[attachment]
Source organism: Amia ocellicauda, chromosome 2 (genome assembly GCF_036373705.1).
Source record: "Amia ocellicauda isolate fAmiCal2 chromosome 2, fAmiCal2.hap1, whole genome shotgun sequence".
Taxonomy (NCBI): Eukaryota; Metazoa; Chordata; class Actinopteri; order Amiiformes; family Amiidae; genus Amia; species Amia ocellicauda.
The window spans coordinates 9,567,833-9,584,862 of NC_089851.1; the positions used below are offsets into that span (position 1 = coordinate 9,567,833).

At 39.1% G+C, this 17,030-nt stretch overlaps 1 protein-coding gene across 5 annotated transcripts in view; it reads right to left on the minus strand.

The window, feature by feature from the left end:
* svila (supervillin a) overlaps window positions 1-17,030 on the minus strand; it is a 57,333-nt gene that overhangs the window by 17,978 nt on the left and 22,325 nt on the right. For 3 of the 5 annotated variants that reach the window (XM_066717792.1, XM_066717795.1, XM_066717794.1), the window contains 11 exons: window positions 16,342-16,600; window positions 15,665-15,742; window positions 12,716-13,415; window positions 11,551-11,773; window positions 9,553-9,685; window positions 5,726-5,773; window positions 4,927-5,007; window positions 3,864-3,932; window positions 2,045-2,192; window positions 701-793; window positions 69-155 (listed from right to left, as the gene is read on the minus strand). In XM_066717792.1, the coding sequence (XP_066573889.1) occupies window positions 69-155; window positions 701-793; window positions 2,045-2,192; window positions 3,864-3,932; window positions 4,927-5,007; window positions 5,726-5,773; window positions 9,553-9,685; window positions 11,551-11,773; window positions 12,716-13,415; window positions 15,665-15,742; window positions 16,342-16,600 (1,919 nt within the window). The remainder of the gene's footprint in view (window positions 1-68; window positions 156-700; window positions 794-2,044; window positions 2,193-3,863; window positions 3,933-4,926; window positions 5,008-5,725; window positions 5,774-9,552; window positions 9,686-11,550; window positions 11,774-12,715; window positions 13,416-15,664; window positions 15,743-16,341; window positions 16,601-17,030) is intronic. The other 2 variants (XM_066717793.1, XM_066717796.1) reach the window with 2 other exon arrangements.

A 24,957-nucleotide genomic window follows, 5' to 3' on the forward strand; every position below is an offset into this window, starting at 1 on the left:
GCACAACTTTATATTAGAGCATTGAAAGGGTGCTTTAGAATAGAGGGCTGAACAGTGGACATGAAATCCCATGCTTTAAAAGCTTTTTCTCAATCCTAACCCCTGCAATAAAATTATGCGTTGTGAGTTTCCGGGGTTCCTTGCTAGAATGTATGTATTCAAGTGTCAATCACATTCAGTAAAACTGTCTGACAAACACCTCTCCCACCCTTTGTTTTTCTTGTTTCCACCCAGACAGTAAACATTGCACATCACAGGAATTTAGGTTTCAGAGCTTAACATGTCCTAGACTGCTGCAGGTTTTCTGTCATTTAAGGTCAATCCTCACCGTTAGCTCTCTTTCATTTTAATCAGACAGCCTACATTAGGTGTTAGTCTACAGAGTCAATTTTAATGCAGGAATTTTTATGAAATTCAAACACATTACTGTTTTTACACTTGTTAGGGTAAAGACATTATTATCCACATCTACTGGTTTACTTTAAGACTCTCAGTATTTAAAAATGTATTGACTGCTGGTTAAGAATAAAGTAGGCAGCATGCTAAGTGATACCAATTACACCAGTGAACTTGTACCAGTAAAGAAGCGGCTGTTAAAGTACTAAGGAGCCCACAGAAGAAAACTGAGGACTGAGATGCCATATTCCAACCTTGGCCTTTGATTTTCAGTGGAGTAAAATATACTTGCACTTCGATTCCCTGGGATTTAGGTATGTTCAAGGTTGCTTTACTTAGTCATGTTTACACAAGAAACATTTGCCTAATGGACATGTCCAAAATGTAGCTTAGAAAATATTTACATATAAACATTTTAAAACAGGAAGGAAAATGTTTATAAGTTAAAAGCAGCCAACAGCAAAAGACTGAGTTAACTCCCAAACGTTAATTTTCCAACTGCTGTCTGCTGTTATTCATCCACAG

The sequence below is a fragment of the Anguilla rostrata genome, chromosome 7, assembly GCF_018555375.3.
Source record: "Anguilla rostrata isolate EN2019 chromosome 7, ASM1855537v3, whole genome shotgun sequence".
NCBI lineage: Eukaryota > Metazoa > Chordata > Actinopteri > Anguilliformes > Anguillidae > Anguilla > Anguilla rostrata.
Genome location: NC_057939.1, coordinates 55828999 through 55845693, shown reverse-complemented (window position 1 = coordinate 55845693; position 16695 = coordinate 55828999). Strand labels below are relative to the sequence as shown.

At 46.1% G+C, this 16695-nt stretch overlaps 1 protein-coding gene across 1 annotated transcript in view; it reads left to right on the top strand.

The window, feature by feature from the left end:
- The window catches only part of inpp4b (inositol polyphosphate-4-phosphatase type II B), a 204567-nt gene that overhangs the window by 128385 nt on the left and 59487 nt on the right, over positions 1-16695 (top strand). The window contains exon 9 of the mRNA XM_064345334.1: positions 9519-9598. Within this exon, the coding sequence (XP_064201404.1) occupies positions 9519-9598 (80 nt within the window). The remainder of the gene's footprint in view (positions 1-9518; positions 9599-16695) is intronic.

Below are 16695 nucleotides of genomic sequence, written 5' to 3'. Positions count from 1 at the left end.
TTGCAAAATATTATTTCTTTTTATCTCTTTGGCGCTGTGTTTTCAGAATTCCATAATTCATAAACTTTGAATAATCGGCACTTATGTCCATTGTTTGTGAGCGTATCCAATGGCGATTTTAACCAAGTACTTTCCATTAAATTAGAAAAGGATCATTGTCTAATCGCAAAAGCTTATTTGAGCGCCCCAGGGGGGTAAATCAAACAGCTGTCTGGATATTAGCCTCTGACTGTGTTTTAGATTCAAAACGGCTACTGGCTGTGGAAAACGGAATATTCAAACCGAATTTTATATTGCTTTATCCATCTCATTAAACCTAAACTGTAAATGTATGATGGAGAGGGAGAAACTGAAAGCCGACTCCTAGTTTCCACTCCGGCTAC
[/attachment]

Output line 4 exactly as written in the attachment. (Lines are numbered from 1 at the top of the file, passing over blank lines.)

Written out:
The window spans coordinates 9,567,833-9,584,862 of NC_089851.1; the positions used below are offsets into that span (position 1 = coordinate 9,567,833).